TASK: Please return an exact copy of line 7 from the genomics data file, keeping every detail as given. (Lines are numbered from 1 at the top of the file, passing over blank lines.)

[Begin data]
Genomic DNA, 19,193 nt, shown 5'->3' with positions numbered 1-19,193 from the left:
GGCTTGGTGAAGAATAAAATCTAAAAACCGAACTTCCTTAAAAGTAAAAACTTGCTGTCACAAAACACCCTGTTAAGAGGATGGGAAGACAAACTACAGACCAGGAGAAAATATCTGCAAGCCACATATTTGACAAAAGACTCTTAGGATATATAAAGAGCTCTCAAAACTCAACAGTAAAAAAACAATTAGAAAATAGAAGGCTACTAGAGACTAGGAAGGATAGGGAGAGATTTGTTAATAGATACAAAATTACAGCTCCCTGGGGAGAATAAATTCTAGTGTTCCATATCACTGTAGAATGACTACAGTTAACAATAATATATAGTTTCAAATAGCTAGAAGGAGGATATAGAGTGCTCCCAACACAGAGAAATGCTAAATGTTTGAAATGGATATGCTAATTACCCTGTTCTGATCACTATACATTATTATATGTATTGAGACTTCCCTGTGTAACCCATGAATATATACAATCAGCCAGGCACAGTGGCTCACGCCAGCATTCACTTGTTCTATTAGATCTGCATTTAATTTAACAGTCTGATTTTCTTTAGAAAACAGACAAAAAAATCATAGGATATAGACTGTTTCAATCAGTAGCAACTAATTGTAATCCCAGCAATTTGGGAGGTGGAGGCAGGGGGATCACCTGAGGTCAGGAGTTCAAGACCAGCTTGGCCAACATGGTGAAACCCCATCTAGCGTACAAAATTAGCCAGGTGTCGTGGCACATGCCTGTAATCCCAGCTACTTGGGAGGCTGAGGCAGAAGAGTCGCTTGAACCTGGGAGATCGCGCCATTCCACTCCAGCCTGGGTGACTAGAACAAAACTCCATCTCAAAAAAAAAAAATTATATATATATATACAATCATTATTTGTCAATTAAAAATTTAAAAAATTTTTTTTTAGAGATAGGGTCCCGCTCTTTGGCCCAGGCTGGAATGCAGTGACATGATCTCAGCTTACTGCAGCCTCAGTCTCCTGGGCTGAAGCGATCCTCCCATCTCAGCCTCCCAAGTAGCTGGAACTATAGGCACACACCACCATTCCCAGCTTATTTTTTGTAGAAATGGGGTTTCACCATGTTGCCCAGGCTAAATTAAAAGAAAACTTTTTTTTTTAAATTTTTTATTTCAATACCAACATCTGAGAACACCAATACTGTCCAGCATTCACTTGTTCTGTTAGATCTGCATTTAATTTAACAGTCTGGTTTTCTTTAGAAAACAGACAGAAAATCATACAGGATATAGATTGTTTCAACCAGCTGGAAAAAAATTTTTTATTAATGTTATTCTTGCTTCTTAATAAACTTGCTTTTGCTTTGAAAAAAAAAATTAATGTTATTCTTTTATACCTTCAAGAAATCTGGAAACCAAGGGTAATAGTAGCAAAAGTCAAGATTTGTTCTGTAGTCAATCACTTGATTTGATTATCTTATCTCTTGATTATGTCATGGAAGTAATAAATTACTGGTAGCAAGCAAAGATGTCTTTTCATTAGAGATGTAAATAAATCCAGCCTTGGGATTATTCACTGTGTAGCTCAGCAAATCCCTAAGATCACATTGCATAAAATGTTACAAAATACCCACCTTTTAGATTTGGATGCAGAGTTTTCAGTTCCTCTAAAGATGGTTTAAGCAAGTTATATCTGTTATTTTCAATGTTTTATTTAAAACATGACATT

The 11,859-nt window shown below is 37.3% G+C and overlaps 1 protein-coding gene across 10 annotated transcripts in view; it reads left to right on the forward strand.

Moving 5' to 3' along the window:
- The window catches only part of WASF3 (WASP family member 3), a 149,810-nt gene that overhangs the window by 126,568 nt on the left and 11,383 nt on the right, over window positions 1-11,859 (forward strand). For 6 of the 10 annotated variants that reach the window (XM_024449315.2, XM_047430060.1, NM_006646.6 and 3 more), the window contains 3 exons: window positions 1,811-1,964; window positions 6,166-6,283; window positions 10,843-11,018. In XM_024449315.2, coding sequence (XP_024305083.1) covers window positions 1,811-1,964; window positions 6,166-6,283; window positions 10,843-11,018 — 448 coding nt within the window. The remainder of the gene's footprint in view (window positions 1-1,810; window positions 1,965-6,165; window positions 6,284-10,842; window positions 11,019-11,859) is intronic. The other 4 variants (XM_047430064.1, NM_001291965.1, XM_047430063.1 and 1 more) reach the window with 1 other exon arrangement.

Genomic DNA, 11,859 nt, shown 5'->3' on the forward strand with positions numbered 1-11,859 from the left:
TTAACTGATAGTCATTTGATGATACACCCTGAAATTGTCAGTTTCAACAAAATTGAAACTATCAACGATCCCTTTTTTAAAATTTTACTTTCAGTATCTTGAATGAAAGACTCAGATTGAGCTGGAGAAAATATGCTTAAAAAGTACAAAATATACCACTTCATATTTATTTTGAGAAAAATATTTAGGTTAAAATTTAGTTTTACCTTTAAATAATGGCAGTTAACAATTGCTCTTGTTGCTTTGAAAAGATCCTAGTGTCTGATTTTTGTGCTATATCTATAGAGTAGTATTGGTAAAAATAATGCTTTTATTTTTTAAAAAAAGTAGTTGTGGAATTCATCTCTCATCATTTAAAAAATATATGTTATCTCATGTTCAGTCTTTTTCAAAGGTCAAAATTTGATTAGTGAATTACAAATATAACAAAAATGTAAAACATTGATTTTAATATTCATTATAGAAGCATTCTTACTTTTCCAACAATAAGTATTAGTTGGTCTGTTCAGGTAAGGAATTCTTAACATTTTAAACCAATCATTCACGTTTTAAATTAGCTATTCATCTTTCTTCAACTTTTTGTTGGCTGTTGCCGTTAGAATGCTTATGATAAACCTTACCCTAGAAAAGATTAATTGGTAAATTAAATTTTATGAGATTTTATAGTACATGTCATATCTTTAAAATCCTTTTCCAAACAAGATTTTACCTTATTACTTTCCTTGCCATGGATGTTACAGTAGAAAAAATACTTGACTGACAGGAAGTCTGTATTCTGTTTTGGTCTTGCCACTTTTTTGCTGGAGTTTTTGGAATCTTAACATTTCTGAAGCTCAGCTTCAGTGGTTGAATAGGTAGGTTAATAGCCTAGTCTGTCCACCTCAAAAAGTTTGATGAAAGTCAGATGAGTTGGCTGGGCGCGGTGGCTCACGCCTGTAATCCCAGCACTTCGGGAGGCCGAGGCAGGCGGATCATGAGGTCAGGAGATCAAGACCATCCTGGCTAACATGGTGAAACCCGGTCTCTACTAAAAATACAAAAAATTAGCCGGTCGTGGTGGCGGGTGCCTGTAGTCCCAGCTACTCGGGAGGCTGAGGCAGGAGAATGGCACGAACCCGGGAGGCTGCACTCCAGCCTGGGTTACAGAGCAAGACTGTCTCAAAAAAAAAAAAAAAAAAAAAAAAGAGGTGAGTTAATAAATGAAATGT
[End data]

TTAACTGATAGTCATTTGATGATACACCCTGAAATTGTCAGTTTCAACAAAATTGAAACTATCAACGATCCCTTTTTTAAAATTTTACTTTCAGTATCTTGAATGAAAGACTCAGATTGAGCTGGAGAAAATATGCTTAAAAAGTACAAAATATACCACTTCATATTTATTTTGAGAAAAATATTTAGGTTAAAATTTAGTTTTACCTTTAAATAATGGCAGTTAACAATTGCTCTTGTTGCTTTGAAAAGATCCTAGTGTCTGATTTTTGTGCTATATCTATAGAGTAGTATTGGTAAAAATAATGCTTTTATTTTTTAAAAAAAGTAGTTGTGGAATTCATCTCTCATCATTTAAAAAATATATGTTATCTCATGTTCAGTCTTTTTCAAAGGTCAAAATTTGATTAGTGAATTACAAATATAACAAAAATGTAAAACATTGATTTTAATATTCATTATAGAAGCATTCTTACTTTTCCAACAATAAGTATTAGTTGGTCTGTTCAGGTAAGGAATTCTTAACATTTTAAACCAATCATTCACGTTTTAAATTAGCTATTCATCTTTCTTCAACTTTTTGTTGGCTGTTGCCGTTAGAATGCTTATGATAAACCTTACCCTAGAAAAGATTAATTGGTAAATTAAATTTTATGAGATTTTATAGTACATGTCATATCTTTAAAATCCTTTTCCAAACAAGATTTTACCTTATTACTTTCCTTGCCATGGATGTTACAGTAGAAAAAATACTTGACTGACAGGAAGTCTGTATTCTGTTTTGGTCTTGCCACTTTTTTGCTGGAGTTTTTGGAATCTTAACATTTCTGAAGCTCAGCTTCAGTGGTTGAATAGGTAGGTTAATAGCCTAGTCTGTCCACCTCAAAAAGTTTGATGAAAGTCAGATGAGTTGGCTGGGCGCGGTGGCTCACGCCTGTAATCCCAGCACTTCGGGAGGCCGAGGCAGGCGGATCATGAGGTCAGGAGATCAAGACCATCCTGGCTAACATGGTGAAACCCGGTCTCTACTAAAAATACAAAAAATTAGCCGGTCGTGGTGGCGGGTGCCTGTAGTCCCAGCTACTCGGGAGGCTGAGGCAGGAGAATGGCACGAACCCGGGAGGCTGCACTCCAGCCTGGGTTACAGAGCAAGACTGTCTCAAAAAAAAAAAAAAAAAAAAAAAAGAGGTGAGTTAATAAATGAAATGT